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He dropped out of helicopters with tranquilizer guns, he parachuted into jungles—all in a day’s work. He also managed the family fortunes that included some huge cattle-stations, and since he’d taken over the reins of the Wyndham empire he’d tripled that fortune so he was now a billionaire, although a very reclusive one. He did not give interviews but word of his work had filtered out and he’d captured the public’s imagination.

As Brett’s PA, it fell to Mike Rafferty to ensure his privacy here in Brisbane, amongst other duties at Haywire—one of the cattle stations in Far North Queensland the Wyndham dynasty called home—and at Palm Cove where they owned a resort.

‘So will you be saying anything to the press?’ he queried. ‘There’s bound to be some coverage of the lunch tomorrow, even if you’ll be incognito at the ball.’

‘No. I’m not saying anything to anyone although, according to my sister, my presence alone will invest the proceedings with quite some clout.’ He grimaced.

‘It probably will,’ Mike agreed. ‘And what will you be going to the masked ball as?’

‘I have no idea. I’ll leave that up to you—but something discreet, Mike,’ Brett growled. ‘No monkey suit, no toga and laurel wreath, no Tarzan or anything like that.’ He stopped and yawned. ‘And now I’m going to bed.’

‘Mum,’ Holly said to her mother the next morning, ‘I’m not sure about this outfit. Isn’t the lunch supposed to be a fundraiser?’ She glanced down at herself. She wore a fitted little black jacket with a low vee-neck over a very short black-and-white skirt. Black high-heeled sandals exposed newly painted pink toenails, matching her fingernails. She wore her mother’s pearl choker and matching pendant earrings.

‘It certainly is,’ Sylvia replied. ‘And a very exclusive one. The tickets cost a fortune, although of course they are tax deductible,’ she assured her daughter. ‘But you look stunning, darling!’

Holly grimaced and twirled in front of the mirror. They were in her bedroom in the family home, a lovely old house high on a hill in Balmoral. She still lived at home, or rather had moved back in after her father had died to keep her mother company. There were plenty of advantages to this arrangement that Holly was most appreciative of, which was why she humoured her mother now and then and attended these kinds of function.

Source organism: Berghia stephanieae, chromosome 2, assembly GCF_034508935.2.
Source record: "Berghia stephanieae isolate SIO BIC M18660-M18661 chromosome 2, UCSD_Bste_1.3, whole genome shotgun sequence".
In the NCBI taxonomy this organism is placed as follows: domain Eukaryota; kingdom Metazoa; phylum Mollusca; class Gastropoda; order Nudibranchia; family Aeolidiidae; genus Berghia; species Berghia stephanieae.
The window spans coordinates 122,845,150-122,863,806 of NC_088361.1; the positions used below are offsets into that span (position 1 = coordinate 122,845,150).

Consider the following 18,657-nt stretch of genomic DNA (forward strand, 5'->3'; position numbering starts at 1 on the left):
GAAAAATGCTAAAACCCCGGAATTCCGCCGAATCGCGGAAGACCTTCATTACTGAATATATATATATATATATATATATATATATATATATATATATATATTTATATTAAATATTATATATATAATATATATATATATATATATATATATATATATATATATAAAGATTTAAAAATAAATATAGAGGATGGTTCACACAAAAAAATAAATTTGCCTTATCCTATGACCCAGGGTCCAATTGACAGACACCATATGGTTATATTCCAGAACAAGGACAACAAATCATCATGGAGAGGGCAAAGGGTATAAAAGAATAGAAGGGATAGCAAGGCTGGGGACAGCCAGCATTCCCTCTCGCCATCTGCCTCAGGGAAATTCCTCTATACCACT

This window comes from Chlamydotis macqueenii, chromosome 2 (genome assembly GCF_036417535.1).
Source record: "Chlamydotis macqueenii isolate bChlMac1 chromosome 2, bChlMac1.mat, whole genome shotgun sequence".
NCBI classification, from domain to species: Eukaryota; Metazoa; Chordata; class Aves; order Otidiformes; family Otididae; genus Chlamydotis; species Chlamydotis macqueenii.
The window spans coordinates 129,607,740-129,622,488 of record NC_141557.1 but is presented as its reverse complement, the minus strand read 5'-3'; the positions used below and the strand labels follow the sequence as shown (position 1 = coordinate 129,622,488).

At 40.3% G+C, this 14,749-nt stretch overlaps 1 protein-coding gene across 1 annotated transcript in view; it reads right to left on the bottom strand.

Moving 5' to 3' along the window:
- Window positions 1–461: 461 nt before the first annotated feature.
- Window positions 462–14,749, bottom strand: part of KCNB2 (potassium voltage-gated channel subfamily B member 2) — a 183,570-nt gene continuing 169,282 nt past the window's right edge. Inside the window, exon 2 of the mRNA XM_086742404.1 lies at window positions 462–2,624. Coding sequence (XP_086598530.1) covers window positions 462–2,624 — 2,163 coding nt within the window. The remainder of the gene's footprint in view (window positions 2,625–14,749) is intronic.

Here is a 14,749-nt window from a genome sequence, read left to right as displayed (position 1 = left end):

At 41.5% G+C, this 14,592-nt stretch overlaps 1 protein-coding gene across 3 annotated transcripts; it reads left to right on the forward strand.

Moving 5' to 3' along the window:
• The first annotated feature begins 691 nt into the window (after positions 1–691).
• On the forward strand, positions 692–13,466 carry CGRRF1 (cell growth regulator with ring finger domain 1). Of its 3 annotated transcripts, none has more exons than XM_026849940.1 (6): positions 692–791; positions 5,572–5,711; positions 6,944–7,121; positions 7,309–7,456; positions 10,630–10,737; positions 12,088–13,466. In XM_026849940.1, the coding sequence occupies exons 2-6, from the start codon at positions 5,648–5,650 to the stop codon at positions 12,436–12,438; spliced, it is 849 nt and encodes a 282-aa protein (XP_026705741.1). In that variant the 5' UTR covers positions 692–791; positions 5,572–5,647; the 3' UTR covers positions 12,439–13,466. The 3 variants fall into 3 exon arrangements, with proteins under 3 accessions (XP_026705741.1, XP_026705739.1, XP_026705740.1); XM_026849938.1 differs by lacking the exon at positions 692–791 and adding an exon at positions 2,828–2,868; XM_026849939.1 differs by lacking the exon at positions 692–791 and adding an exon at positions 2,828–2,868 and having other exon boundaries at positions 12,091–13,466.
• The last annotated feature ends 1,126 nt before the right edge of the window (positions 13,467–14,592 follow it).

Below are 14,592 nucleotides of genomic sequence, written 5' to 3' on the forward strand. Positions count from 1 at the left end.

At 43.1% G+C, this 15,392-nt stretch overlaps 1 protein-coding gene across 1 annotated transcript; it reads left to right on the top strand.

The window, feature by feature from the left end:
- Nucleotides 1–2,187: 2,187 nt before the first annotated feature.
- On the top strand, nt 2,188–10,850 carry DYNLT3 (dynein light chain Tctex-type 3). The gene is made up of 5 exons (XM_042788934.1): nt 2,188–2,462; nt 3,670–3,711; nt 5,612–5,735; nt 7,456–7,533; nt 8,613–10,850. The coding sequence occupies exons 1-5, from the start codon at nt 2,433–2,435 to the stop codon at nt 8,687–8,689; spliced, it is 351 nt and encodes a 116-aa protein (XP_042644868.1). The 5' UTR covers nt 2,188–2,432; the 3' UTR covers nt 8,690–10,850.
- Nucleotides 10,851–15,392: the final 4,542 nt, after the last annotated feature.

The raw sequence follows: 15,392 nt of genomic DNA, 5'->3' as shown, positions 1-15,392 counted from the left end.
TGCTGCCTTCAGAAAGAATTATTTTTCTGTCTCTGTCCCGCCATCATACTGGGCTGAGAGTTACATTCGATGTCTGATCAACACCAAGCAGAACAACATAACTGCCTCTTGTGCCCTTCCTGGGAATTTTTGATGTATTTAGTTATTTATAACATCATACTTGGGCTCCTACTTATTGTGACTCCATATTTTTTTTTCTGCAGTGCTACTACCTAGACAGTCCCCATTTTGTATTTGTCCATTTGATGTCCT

Quite how she’d got roped into going to a charity lunch and a masked fancy-dress ball within a few days of each other she wasn’t sure, but she knew it did give her mother a lot of pleasure to have her company. It also gave her a lot of pleasure to dress her daughter up to the nines.

Holly was quite tall and very slim, two things that lent themselves to wearing clothes well, although when left to her own devices she favoured ‘very casual’. She herself thought her looks were unexceptional, although she did have deep-blue eyes and a thick cloud of fair but hard-to-manage hair.

Today her hair was up in an elaborate chignon, and sprayed and pinned within in inch of its life to stay that way. Sylvia’s hairdresser, who made house calls, had also done their nails.

Sylvia herself was resplendent in diamonds and a fuchsia linen suit.

Despite her mother’s preoccupation with the social scene, Holly loved Sylvia and felt for her in her loneliness now she was a widow. But the most formative person in Holly’s life had been her father, imbuing her not only with his love of the different but his love of writing.

Richard Harding, had he been born in another era, would have been a Dr Livingstone or Mr Stanley. He’d inherited considerable means and had loved nothing better than to travel, to explore out-of-the-way places and different cultures, and to write about them. The fact that he’d married someone almost the exact opposite had been something of a mystery to Holly, yet when they’d been together her parents had been happy.

But it was Holly who Richard had taken more and more on his expeditions. Amongst the results for Holly had been a well-rounded informal education alongside her formal one and fluency in French, plus some Spanish and a smattering of Swahili.